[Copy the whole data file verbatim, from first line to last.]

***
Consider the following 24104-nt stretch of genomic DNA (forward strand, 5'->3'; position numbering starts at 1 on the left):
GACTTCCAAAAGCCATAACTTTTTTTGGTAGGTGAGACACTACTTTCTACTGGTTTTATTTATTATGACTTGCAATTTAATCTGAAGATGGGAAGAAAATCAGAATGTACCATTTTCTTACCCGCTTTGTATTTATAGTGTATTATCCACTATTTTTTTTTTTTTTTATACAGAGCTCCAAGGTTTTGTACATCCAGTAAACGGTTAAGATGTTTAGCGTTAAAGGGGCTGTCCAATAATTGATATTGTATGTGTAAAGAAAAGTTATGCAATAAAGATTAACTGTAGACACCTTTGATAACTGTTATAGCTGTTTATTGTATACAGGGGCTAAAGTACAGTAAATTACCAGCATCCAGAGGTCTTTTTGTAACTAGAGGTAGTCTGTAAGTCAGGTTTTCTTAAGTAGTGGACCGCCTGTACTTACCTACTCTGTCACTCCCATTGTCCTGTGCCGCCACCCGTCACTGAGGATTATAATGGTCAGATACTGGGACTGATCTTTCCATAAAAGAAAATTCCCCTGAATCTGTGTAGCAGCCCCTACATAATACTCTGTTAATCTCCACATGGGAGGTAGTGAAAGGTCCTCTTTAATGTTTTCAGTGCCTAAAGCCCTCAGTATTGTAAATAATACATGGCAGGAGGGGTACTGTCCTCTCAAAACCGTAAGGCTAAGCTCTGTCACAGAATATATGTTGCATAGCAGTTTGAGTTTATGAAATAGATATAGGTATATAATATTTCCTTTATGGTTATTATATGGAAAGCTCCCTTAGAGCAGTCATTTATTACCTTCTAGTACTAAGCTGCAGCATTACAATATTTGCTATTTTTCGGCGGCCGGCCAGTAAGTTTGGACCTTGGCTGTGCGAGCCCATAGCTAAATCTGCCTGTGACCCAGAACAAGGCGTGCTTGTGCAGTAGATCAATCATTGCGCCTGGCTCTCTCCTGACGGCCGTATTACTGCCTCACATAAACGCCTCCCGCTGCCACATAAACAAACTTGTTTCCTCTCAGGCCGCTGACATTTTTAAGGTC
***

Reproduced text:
Consider the following 24104-nt stretch of genomic DNA (forward strand, 5'->3'; position numbering starts at 1 on the left):
GACTTCCAAAAGCCATAACTTTTTTTGGTAGGTGAGACACTACTTTCTACTGGTTTTATTTATTATGACTTGCAATTTAATCTGAAGATGGGAAGAAAATCAGAATGTACCATTTTCTTACCCGCTTTGTATTTATAGTGTATTATCCACTATTTTTTTTTTTTTTTATACAGAGCTCCAAGGTTTTGTACATCCAGTAAACGGTTAAGATGTTTAGCGTTAAAGGGGCTGTCCAATAATTGATATTGTATGTGTAAAGAAAAGTTATGCAATAAAGATTAACTGTAGACACCTTTGATAACTGTTATAGCTGTTTATTGTATACAGGGGCTAAAGTACAGTAAATTACCAGCATCCAGAGGTCTTTTTGTAACTAGAGGTAGTCTGTAAGTCAGGTTTTCTTAAGTAGTGGACCGCCTGTACTTACCTACTCTGTCACTCCCATTGTCCTGTGCCGCCACCCGTCACTGAGGATTATAATGGTCAGATACTGGGACTGATCTTTCCATAAAAGAAAATTCCCCTGAATCTGTGTAGCAGCCCCTACATAATACTCTGTTAATCTCCACATGGGAGGTAGTGAAAGGTCCTCTTTAATGTTTTCAGTGCCTAAAGCCCTCAGTATTGTAAATAATACATGGCAGGAGGGGTACTGTCCTCTCAAAACCGTAAGGCTAAGCTCTGTCACAGAATATATGTTGCATAGCAGTTTGAGTTTATGAAATAGATATAGGTATATAATATTTCCTTTATGGTTATTATATGGAAAGCTCCCTTAGAGCAGTCATTTATTACCTTCTAGTACTAAGCTGCAGCATTACAATATTTGCTATTTTTCGGCGGCCGGCCAGTAAGTTTGGACCTTGGCTGTGCGAGCCCATAGCTAAATCTGCCTGTGACCCAGAACAAGGCGTGCTTGTGCAGTAGATCAATCATTGCGCCTGGCTCTCTCCTGACGGCCGTATTACTGCCTCACATAAACGCCTCCCGCTGCCACATAAACAAACTTGTTTCCTCTCAGGCCGCTGACATTTTTAAGGTC